A study was conducted to determine if Se source fed during gestation and lactation affects passive transfer of immunoglobulins. Sixty days prior to breeding (d -60), gilts were randomly assigned to one of three treatments prior to breeding and throughout gestation: control (Control, no supplemental Se; n = 8), inorganic Se (Inorganic Se, 0.3 ppm; n = 4) and organic Se (Organic Se, 0.3 ppm; n = 4). Blood was collected on d -60, 57 and 113 of gestation and on d 21 of lactation and milk was collected at d 0, 1, 7, 14, and 21 of lactation. Blood was collected from piglets at d 0, 1, 7, 14, and 21 of age.
Gilts fed organic Se had greater (P < 0.05) circulating concentrations of Se than Inorganic and Control gilts. Regardless of treatment, circulating concentrations of Se were greatest (P < 0.05) at d -60 compared to all other days. Serum concentrations of IgG were greatest (P < 0.05) in gilts at d 57 of gestation compared to d 113. Serum concentrations of IgA were greatest (P < 0.05) on d 113 of gestation and d 21 of lactation compared to d -60 and 57. Serum concentrations of IgM were greater (P < 0.05) at d 57 compared to d -60. Inorganic gilts had greater (P < 0.05) colostral and milk concentrations of IgG and IgM than Organic or Control gilts. Circulating concentrations of Se in piglets were greatest (P < 0.05) at d 14 and 21 of age compared to all other days. Piglets from gilts supplemented with organic Se had greater (P < 0.05) circulating concentrations of Se on d 1 versus piglets from gilts supplemented with no additional Se. The immunoglobulin concentrations of IgG, IgA, and IgM were lowest (P < 0.05) on d 0 and then increased when compared to d 1.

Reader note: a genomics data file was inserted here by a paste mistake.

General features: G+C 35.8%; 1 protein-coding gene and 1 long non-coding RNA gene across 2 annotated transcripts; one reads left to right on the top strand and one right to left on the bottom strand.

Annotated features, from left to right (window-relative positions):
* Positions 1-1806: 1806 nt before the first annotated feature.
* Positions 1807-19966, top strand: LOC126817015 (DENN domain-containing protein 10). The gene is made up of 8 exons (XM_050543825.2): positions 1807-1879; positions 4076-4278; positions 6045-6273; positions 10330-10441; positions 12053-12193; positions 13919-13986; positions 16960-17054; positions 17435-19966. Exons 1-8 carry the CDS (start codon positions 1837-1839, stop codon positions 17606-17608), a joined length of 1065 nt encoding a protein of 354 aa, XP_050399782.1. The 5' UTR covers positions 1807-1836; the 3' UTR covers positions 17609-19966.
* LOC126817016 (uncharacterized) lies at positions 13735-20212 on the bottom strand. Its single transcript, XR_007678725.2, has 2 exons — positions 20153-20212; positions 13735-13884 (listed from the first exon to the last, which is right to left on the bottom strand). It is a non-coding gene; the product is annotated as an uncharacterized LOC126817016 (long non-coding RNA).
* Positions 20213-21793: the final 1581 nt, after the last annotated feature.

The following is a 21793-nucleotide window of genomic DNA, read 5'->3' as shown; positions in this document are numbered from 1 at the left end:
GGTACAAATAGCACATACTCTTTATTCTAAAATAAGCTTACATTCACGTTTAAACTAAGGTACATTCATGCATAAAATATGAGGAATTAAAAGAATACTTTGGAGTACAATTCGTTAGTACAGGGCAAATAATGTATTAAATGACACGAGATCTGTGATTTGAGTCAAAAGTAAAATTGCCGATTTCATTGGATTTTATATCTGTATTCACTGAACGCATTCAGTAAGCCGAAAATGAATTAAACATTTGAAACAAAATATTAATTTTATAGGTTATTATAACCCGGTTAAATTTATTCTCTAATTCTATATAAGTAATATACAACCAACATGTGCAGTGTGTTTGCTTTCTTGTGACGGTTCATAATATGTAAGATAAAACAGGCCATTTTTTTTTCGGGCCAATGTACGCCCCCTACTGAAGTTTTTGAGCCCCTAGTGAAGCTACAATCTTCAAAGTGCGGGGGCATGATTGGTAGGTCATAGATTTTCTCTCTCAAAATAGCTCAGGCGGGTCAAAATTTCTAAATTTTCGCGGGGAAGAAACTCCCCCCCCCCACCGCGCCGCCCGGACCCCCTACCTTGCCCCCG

The addition of different sources of Se did not affect the immunoglobulin concentrations in the gilt or piglet.
Gelderman A, Clapper J. Effects of inorganic or organic selenium on immunoglobulins in swine. J Anim Sci Biotechnol. 2013 Nov 27;4(1):47. doi: 10.1186/2049-1891-4-47.